EUGENE, Ore.-- As the fentanyl crisis continues to send shockwaves through the community, health officials are urging the public to stay aware and get educated about the threat.
This comes as officials with the Eugene police department responded to six overdoses within 26 hours on July 22 and 23.
Alexander LaVake, the overdose prevention coordinator with Lane County Public Health, said fentanyl and its existence with other drugs in the community is their top priority right now. To say it's a huge concern is an understatement.
"It's prevalent, it's out there, and folks are at risk," LaVake said.
LaVake said right now, they're seeing fentanyl largely contaminating cheap counterfeit pills.
"Pretty common pills that young people and other folks would otherwise deem fairly safe to consume," LaVake said.
He said they're also finding it laced through cocaine, ecstasy, and meth.
"We would really like to encourage folks to know that if you're buying substances illicitly, whether it's on the street or from friends, on the internet -- the potential for fentanyl being in that substance is highly possible," LaVake said.
As for where this deadly drug is coming from, LaVake said there's no straightforward answer. But with Eugene being along the Interstate 5 corridor, access to the drug is relativey easy. There's also a high demand for opioids within the community.
"Because we have a high demand for opioids, It really does incentivize drug traffickers and drug manufacturers to continue pushing fentanyl into our community because it is easily sold and consumed," LaVake said.
As LaVake said, the fentanyl crisis continues to worsen. Officials are aggressively trying to end it with the help of Eugene police.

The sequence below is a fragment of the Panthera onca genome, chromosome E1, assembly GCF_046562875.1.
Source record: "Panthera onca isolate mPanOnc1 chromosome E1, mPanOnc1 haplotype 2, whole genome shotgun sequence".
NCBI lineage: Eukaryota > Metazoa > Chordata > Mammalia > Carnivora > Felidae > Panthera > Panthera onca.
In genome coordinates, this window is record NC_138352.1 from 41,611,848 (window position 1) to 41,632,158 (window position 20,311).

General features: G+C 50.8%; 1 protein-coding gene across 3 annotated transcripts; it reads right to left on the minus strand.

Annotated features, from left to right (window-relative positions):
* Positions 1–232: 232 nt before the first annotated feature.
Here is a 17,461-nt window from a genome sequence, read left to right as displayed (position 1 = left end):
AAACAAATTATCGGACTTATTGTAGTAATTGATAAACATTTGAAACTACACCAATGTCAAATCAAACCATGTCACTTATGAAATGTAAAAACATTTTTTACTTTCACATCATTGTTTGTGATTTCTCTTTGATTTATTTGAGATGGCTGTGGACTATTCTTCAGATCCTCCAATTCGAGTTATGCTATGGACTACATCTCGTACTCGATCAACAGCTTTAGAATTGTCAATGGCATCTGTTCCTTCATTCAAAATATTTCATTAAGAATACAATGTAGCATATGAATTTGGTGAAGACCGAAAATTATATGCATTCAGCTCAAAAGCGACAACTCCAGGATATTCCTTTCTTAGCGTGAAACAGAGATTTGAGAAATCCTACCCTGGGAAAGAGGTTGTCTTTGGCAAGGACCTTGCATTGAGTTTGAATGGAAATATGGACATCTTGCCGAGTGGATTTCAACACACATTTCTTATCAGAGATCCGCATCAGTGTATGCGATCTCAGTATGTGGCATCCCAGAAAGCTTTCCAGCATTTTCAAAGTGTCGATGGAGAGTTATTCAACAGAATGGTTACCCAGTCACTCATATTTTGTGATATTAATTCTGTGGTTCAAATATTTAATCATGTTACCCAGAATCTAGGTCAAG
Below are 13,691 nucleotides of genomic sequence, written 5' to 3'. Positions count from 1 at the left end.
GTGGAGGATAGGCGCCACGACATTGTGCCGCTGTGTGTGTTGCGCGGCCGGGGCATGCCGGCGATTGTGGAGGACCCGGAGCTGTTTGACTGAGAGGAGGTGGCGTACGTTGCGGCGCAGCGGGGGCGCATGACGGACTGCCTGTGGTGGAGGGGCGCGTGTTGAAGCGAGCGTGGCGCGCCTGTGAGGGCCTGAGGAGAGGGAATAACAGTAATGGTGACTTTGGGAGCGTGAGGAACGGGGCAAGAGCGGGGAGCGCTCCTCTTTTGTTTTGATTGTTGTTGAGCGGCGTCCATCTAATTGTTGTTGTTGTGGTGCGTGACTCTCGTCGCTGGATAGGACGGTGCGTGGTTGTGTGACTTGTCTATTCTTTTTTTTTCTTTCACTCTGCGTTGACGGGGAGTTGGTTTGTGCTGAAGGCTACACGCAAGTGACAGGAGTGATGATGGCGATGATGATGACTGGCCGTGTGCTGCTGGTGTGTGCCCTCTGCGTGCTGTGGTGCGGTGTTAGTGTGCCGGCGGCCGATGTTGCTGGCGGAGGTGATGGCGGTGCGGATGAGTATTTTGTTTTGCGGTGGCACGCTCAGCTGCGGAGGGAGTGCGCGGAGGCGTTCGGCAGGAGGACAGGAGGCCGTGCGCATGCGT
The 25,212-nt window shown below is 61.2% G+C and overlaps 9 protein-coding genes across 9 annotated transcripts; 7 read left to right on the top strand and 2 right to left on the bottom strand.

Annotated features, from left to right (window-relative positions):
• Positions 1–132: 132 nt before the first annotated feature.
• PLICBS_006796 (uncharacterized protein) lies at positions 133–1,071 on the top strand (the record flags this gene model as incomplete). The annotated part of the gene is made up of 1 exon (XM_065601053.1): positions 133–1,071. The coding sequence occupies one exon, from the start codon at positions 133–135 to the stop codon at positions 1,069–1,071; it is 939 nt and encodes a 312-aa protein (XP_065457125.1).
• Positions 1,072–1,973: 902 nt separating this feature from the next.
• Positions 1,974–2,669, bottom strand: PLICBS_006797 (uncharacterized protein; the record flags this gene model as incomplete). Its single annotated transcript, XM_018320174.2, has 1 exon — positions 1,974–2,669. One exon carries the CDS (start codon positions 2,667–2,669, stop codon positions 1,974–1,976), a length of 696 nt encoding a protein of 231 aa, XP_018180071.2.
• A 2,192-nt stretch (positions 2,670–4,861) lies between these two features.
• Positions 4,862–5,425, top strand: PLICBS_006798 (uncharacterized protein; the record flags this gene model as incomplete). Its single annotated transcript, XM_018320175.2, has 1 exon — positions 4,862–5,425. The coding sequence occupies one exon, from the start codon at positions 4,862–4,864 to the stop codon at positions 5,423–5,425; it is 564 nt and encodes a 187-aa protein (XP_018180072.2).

"If we think about addressing the demand, that looks like addressing both awareness and education," LaVake said.
This is exactly what Eugene resident Chance Simonson hopes to do after his brother died five years ago from a fentanyl overdose.
"It's more addicting than anything that's been out there," Simonson said.
He said he's watched his friends get hooked on the deadly drug over and over again.
"Before they knew it, they were already hooked on it, and they die and get revived, and they choose to do it again," Simonson said. "It's always been bad, but never like this."
Simonson is fighting for a change, hoping to bring awareness so fewer people fall into this deadly trap.
"Parents need to open their eyes and make sure their kids don't get into it and start doing it," Simonson said. "It's close to impossible for them to come back from."
Glenn Kreiss has lived in Eugene for over 35 years and said the fentanyl crisis is just sad and hopes things will turn around. He also hopes to bring more awareness to the issue.
"There's just too much of it happening," Kreiss said. "I think if people write about it and talk about it, it might hit the right person to create the right small snowball, which gets bigger, and something may happen."
Brooks Mclain, the development director at HIV Alliance in Eugene, said that within the last year, they've helped reverse over 1,000 overdoses.
"It's definitely something that we've seen skyrocketing around the state with the pandemic and with the explosion of fentanyl in the drug supply," Mclain said.
He's hoping to bring awareness to Narcan, a small but mighty tool. With just one or two puffs, it can help save someone's life who's overdosing on fentanyl.
"It stops the reaction from happening in the brain and stops the overdose from proceeding to death," Mclain said.
Mclain said most of their clients are incredibly grateful that they can easily get their hands on Narcan. He also encourages everyone to have it handy in case of an emergency.
"You can go to any pharmacy and get Narcan. Most insurance companies provide it," Mclain said. "They can't refuse you Narcan. Carry it around with you. If you see something, say something. If you see someone overdosing, have it on you so you can help. That few minutes it takes to get the paramedics there could save someone's life."